Online live sessions from Monday, April 12th t0 Friday, April 16th, 2021; 14:00 to 17:00 (GMT+1, Madrid time zone).
Species distribution data are always incomplete snapshots of actual species distributions, which are dynamic and thus constantly changing. Predicting species distributions and how they may evolve is crucial for ecosystem management and conservation planning, but the intrinsic unpredictability that is inherent to living organisms prevents accurate categorical forecasts of species’ occurrence sites, or accurate delimitations of their distribution ranges.
In this course we will analyse the limitations and uncertainties associated with species distribution records, and provide methods for dealing with them, including species distribution models treated with fuzzy logic and quantum mechanical concepts.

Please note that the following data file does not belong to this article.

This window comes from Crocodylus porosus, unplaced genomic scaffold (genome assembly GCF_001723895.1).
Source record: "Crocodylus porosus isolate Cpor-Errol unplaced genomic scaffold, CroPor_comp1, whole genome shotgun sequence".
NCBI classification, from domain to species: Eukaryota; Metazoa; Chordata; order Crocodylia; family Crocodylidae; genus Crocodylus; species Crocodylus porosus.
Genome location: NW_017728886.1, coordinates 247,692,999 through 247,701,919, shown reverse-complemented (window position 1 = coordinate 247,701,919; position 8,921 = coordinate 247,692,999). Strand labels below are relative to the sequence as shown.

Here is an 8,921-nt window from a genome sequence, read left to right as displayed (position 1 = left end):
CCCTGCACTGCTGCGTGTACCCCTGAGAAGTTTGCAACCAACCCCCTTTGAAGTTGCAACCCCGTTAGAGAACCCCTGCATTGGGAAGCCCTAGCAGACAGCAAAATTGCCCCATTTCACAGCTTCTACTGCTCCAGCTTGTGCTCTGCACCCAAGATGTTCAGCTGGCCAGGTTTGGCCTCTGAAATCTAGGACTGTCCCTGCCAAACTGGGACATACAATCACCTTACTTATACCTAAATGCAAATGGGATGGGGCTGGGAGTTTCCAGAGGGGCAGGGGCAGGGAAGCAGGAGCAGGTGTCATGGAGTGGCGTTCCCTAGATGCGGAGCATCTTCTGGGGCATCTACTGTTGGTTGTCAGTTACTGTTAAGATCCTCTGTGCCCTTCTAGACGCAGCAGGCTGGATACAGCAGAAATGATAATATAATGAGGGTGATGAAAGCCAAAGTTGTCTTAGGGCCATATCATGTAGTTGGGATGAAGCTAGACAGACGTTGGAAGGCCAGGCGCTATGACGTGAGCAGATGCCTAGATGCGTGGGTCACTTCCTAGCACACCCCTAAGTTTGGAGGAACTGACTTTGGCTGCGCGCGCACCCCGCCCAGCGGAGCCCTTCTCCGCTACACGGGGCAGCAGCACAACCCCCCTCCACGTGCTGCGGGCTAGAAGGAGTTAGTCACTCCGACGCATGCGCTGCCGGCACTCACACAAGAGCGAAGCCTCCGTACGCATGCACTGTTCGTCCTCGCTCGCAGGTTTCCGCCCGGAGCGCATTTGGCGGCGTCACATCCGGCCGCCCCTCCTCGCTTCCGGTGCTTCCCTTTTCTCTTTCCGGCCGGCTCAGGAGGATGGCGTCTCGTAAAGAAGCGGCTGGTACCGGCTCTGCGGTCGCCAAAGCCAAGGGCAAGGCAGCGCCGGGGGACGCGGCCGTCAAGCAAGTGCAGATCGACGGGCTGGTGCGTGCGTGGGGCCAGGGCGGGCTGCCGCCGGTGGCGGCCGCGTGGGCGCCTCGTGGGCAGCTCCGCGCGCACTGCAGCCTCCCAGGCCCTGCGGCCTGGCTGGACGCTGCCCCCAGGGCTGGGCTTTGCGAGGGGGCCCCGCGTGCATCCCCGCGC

The course will include theoretical and practical lessons. We will use particular R packages, such as fuzzySim and modEvA, for 1) modelling species distributions based on available occurrence records; 2) evaluating the predictive capacity of these models using a varied set of measures that address different facets of model performance, such as discrimination, classification, explanatory power and calibration; and 3) incorporating natural uncertainty in analyses of species distributions, namely using fuzzy logic and formulas from quantum mechanics to assess similarity, diversity and change in biogeographical communities.
We will provide sample data for most of the course, but students will also have a chance to apply what they have learned to their own data if they wish.
All participants must have a personal laptop with R installed, webcam if possible, and a good internet connection. Basic knowledge of R is required.